Senator Clinton went to the Democratic Leadership Council yesterday to talk about the middle class. For too many of our leaders, talking about the middle class somehow means taking the middle ground.
The New York Times writes: "Mrs. Clinton also called for a freeze on raises in Congress and at the White House 'until the incomes of average Americans start to rise again.' She did not, however, go as far down the populist path as other possible presidential candidates, in particular Senator John Edwards, who is focused almost exclusively on poverty as he campaigns in early primary voting states."
According to this logic, "populist" means talking about poverty, contrasted with talking about the plight of America's squeezed middle class, which is a "centrist" endeavor.
I couldn't disagree more. That is the kind of shallow analysis that has divided our politics for far too long between the poor and the middle class. The truth of the matter is that, in a nation in which the very wealthy control almost all of our wealth and in which their agenda is the driving force behind most of the governing party's agenda of tax cuts and power consolidation, we are all in this together.
For a long time, people would give DMI a hard time for using the language "middle class." To us, the equation is simple. If there is no American middle class, there is nothing for the poor to work their way into. If there is no American middle class, our democracy suffers. Most Americans identify as middle class in this decidely optimistic country, and if they would prefer to be reached by their aspirations instead of their fears, that's what we will do. Besides the fact that the middle class is facing skyrocketing costs of everything from health care to gas to child care to higher education while wages stagnate and the very definition of what it means to be middle class is fundamentally changing, and with that, what it means to be American.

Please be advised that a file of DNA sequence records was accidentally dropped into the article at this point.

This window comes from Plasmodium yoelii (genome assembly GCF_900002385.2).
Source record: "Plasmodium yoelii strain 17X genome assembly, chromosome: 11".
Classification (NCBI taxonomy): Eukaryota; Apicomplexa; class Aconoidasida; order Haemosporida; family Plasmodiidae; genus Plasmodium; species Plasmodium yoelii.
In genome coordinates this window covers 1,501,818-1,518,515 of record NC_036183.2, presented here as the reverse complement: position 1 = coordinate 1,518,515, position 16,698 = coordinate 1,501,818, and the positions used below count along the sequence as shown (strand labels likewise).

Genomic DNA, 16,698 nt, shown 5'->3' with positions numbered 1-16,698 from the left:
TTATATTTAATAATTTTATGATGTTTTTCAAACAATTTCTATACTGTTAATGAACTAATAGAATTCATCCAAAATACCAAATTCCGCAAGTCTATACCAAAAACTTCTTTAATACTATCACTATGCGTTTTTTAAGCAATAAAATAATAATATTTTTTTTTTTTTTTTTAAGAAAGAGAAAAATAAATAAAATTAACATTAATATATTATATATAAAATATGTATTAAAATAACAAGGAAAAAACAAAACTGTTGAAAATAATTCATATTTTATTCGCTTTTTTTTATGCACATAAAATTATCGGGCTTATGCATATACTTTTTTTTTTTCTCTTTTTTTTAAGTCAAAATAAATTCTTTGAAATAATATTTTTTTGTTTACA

But middle class doesn't equal middle ground. Advocating for the middle class isn't inherently some kind of political compromise or centrist bargain, ala the Democratic Leadership Council. Raising the minimum wage is a middle class issue. Progressive immigration policy is a middle class issue. Reining in the power of industries to dictate our economic, energy, and health care policies is a middle class issue. Sound trade policy is a middle class issue. Just because you're talking about the middle class doesn't mean that your policy initiatives must consist only of tax credits and deductions that apply to a narrow income range. Advocating for the strengthening and expansion of our middle class shouldn't just be political code for "I'm inoffensive." It should mean that you're willing to do whatever it takes to create the economic policy that will directly benefit the overwhelming majority of Americans.
Senator Clinton should know this. She was one of the few who received an A on DMI's annual Congressional Scorecard, "Congress at the Midterm: Their 2005 Middle Class Record." She knows that voting against the dismantling of our civil justice system, the privatization of our Social Security system, and The Energy Bill, Inc. is bad for America's middle class. So say it! It's not like it was easy to get an A - Senator Obama got a C, after all.
A few months ago I was on a panel with a very well-respected economist, Peter Orszag, who runs the Brookings Institution "Hamilton Project." In affiliation with Bob Rubin, this group is a centrist's dream. Orszag talked about how middle-ground and compromise proposals build "credibility." Credibility from whom? It was clear to me that he meant the conservative right. I can't help thinking that it's more important to build credibility with America's middle class than it is the right-wing (nor do I think Grover Norquist is somewhere thinking, "how can I demonstrate my ability to compromise with Democrats in order to build public opinion?"). When Peter suggested that reforming the credentialling process for teachers as a "big picture" idea, I could barely remain in my seat. How about a fundamental reform of our public school system so that it isn't entirely dependent upon the property tax value of individual localities, which perpetuates vast inequality?
Here's my bottom line: there is no more populist concern than speaking to America's current and aspiring middle class. But just because we're talking about the American Dream doesn't mean we have to put everyone to sleep.